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Next, our attention turned to wargaming methods and approaches. Murray Dixson (DRDC) talked about the work he and others are doing on updating and developing course of action analysis as part of NATO SAS (System Analysis and Studies panel) 130 (slides/pdf). Stephen Downes-Martin  (US Naval War College) explored group dynamics in wargames (full paper/pdf), highlighting the ways in which group discussion and decision-making processes might produce sub-optimal analysis. His presentation certainly highlighted the relatively unstructured and unscientific way that the wargaming community has thus far approached the issue, and the insight that could be had from drawing upon existing scholarship in the fields of psychology, decision science, and management.

After lunch, a session on “from war to peace” looked at the use of serious games to examine insurgency, peace and stabilization operations, and peacebuilding more broadly. This session had been made possible through a McDonald, Currie Professional Development Award from McGill’s Institute for the Study of International Development.

Game designer Brian Train (who has likely designed more commercial counterinsurgency wargames than anyone else, ever) discussed “Soft Power Maps: Integrating the Political, Social and Economic in Insurgency Games” (slides/pdf). His presentation highlighted the evolution of game systems and approaches in his own work. Anja van der Hulst (TNO) offered some “Reflections on Peace and Stabilization Games,” recounting the various steps (and missteps) in the development of the Go4it Comprehensive Approach simulation Model, which she ran very successfully for McGill University students last year. I talked about serious games and peacebuilding, introducing a few cases where we have used games or game techniques to assist in contingency planning in the humanitarian sector, to support peace negotiations, or even to influence parties to an ongoing conflict (slides/pdf). Finally, Jim Wallman (Stone Paper Scissors) offered his own thoughts on gaming peace operations, drawing upon the examples of both his War in Binni megagame, and his smaller Barwick Green peacekeeping game (slides/pdf).

With that, the formal sessions came to an end. However, we weren’t quite finished yet. After some moving of chairs and tables, we were ready for a few hours of gaming. The games on display or being played included:

  • Barwick Green (contemporary peacekeeping operations)
  • We Are Coming, Nineveh (the Iraqi liberation of West Mosul)
  • Reckoning of Vultures (a matrix game of coup plotting in a fictional republic)
  • District Commander Maracas (counter-insurgency in a fictional megacity)
  • Nights of Fire (1956 Hungarian rebellion)
  • Trump’ets at Dawn (hypothetical MEU landing in Venezuela)
  • The Day My Life Froze (refugee/humanitarian simulation)

Next year we will continue efforts to promote greater diversity among participants. One-quarter of the participants were women (better than most Connections conferences in the US, UK, and elsewhere), but only one of the presenters was. We would also like to see more colleagues working in digital game studies. medical and emergency management simulation, and other related fields. We will also have to decide whether to cap attendance at 75, or book a larger room for next time.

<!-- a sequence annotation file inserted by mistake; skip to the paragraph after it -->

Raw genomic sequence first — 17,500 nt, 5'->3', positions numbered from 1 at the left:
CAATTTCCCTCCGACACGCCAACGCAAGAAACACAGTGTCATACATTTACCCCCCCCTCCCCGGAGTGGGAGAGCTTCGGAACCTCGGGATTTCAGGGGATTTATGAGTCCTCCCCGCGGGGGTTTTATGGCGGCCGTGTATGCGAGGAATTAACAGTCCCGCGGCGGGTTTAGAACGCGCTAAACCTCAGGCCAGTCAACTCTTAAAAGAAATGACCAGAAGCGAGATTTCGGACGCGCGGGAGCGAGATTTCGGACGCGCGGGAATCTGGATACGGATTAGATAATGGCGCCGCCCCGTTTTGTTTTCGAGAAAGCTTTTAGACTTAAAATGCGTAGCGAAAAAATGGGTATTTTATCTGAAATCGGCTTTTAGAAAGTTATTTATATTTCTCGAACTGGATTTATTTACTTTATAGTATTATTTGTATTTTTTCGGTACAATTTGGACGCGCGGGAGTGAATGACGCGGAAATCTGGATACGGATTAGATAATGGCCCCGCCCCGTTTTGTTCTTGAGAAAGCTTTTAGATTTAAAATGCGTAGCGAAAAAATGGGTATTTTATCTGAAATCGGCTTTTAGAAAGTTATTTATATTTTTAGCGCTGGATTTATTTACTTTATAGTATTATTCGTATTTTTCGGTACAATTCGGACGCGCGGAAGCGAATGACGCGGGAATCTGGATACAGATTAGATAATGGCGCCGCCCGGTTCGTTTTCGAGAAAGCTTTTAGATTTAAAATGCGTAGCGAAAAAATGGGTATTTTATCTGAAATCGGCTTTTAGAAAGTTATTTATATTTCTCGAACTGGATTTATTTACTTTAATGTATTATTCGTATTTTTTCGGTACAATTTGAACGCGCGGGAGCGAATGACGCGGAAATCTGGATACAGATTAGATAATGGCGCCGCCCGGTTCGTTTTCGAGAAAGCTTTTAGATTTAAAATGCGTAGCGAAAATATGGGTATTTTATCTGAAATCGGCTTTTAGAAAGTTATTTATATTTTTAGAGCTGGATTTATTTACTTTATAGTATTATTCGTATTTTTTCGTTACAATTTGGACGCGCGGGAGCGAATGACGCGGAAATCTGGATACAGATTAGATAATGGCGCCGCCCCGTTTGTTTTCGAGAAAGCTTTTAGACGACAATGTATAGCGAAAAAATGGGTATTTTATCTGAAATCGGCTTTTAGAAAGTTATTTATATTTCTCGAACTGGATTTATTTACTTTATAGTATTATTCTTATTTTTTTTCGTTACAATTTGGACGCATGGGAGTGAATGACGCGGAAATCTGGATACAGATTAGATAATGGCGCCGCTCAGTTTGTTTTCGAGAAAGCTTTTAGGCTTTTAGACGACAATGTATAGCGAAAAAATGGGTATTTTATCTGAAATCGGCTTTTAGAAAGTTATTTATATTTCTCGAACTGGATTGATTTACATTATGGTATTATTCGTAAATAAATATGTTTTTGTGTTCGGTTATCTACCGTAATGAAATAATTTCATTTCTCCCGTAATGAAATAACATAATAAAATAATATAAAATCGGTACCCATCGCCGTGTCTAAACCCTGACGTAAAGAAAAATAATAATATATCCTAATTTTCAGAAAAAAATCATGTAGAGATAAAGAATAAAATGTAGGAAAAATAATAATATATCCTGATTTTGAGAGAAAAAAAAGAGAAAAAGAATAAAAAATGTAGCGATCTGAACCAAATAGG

Professional colleagues commented very favourably on the opportunity to network with colleagues and hear new perspectives, while students were very positive about the opportunity to interact with professionals who use serious games in their work. My own POLI 422 students also had an opportunity to discuss their various game projects with expert designer, both during the conference and thereafter.

The following day, many of the participants stayed around for a rather less serious activity: defending Canada from zombie hordes in APOCALYPSE NORTH, the fourth annual McGill megagame. That, however, will be the subject of another PAXsims report.

On a final note: if you are involved in professional wargaming, conflict simulation, and other serious gaming in Canada, you can always join the CONNECTIONS NORTH email list.

Simulation & Gaming (February 2019)

On Thin Ice: An Arctic matrix game

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PAXsims is pleased to make available On Thin Ice, a print-and-play matrix game of geopolitical and economic rivalry and cooperation in the Arctic. The game was developed by COL Jerry Hall and Dr. Dawn Alexandrea Berry.

On Thin Ice is a Matrix Game designed to introduce seven or more players to the Arctic region, its major actors, and its most important dynamics in a four-round game over the course of three hours.

While climate change is the underlying reason for the game, it is the effects of climate change that are revealed through gameplay. In particular, On Thin Ice highlights the complex interactions between local populations, national governments, and multinational corporations in the region. In so doing, On Thin Ice enables players to not only learn more about regional dynamics in the Arctic, but to experience how moments of crisis impact global geopolitics and security in a tangible way.

The game is structured to demonstrate the complex regional, national, and transnational dynamics in the Arctic. The most important of these are climate change, geopolitics, resources, and development. The effects of climate change are the underlying reason for the game; the Arctic is changing and how the major actors react to that change is the core problem the players need to address. Climate change is represented through a series of preformatted Climate Change cards the Facilitator uses to describe the changing environmental conditions in the Arctic throughout the game. On Thin Ice is not solely a climate change game, although the Facilitator could use it as such.